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The impact of compounding plus growth

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Anyone who has ever owned a CD, savings or money market account is familiar with the fundamental concept of earning interest. What many people fail to fully comprehend, however, is the distinction between “simple interest” and “compound interest,” and more importantly the profound difference the latter can have on your ability to accumulate more wealth.

With simple interest, how much you will ultimately earn on your money is a straightforward calculation that’s solely dependent on three variables: the amount you invest; the interest rate you’ll receive; and the length of time you invest your money for.

For example, a $100,000 investment in a 10-year bond paying a simple 5% annual interest rate would earn you $5,000 in interest each year, or $50,000 in total accumulated interest upon maturity ([$100,000 x .05] x 10). At the end of the ten years, your original investment would therefore be worth $150,000.

Conversely, the same $100,000 investment in a 10-year investment paying 5% interest compounded annually would not only earn interest on the principal amount invested, but also earn interest on the interest paid in previous years as well. This enables your money to grow considerably faster. Rather than being worth $150,000, the same investment earning compound interest would have grown to almost $163,000.

Much like a snowball increasing in size and speed, the more time the power of compounding has to work, the more dramatic its effect. Using the same example as above, after 20 years the simple interest account would have doubled to a value of $200,000 whereas the account with compounding would be valued at $265,330 (nearly one-third more). In 40 years, the simple interest account would be worth $400,000 while the compound interest account would be worth over $700,000. When it comes to the power of compounding, time really IS money!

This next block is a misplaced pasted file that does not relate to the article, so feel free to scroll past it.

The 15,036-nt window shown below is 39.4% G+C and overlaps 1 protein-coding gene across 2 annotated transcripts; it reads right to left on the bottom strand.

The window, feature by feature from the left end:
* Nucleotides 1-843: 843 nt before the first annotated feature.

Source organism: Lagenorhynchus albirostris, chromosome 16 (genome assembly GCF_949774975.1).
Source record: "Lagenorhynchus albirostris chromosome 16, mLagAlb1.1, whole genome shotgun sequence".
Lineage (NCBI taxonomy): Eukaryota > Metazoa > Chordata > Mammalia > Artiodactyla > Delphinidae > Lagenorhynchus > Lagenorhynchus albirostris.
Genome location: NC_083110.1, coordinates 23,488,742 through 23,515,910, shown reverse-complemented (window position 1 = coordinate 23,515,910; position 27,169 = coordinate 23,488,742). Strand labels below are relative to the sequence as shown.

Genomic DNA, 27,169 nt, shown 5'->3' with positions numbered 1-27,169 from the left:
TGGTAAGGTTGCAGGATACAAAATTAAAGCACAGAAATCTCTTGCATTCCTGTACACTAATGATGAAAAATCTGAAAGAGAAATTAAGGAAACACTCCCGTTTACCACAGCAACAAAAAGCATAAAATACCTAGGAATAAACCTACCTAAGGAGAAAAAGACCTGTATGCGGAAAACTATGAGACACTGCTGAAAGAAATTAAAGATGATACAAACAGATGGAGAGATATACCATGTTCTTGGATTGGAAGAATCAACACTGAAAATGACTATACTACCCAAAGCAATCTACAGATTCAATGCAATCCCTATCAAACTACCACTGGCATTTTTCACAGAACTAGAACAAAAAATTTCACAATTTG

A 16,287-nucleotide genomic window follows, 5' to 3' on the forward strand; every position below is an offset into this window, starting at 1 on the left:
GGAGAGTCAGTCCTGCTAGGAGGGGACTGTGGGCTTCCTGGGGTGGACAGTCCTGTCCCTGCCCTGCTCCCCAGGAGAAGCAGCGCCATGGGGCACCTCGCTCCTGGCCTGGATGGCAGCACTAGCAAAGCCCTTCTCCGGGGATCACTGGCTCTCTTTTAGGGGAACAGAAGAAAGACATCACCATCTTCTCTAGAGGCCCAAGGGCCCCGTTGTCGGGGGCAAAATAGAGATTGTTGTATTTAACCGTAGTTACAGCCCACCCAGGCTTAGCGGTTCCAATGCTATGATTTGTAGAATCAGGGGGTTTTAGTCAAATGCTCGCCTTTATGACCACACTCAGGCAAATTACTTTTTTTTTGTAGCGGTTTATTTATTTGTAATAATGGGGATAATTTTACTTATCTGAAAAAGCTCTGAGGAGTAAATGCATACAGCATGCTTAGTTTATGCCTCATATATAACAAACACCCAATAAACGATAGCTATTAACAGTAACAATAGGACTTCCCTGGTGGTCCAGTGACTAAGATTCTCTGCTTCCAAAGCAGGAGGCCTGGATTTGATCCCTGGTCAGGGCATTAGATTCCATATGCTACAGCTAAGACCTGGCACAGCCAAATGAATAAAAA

Adding investment growth to the equation

Now, rather than a principal amount that never changes, imagine you apply the same power of compounding to a portfolio of investments that could also be growing in value at a competitive market rate. What results is the financial equivalent of supercharging an engine.

For the 20-year period from December 1996 until December 2016, the S&P 500® (with dividends reinvested) increased by an average of 7.6% annually. Keep in mind that this timeframe includes the devastating impact of the 2008 financial crisis in which the index lost more than 36% of its value. Yet a $100,000 investment that earned a market return and had dividends reinvested would have grown in value to $435,376 thanks to the incredible power of compound growth.1

With compounding, you receive interest not only on your original investment, but also on all interest, dividends and capital gains that accumulate. As the years go by, your money can grow faster and faster, especially in retirement accounts where growth is either tax-deferred as in traditional IRAs and employer-sponsored plans or tax-free as in Roth IRAs because Roths are funded with post-tax dollars.2 In all cases you need is enough time, a commitment to reinvest any account earnings (or even better, to periodically add to your original investment), and a fair amount of patience. This example is for illustration purposes only as past performance is no guarantee of future results.

Whether you’re putting money away for retirement, a child’s education or another long-term goal, talk to your SunTrust advisor about how the power of compounding can turn even a modest monthly savings into a sizable nest egg over time.

For more on retirement and investing planning:

Call our Client Advisory Center at 844.206.8900 or learn more online.

Note: Center hours are 8-6 ET, Monday through Friday


This content does not constitute legal, tax, accounting, financial or investment advice. You are encouraged to consult with competent legal, tax, accounting, financial or investment professionals based on your specific circumstances. We do not make any warranties as to accuracy or completeness of this information, do not endorse any third-party companies, products, or services described here, and take no liability for your use of this information.

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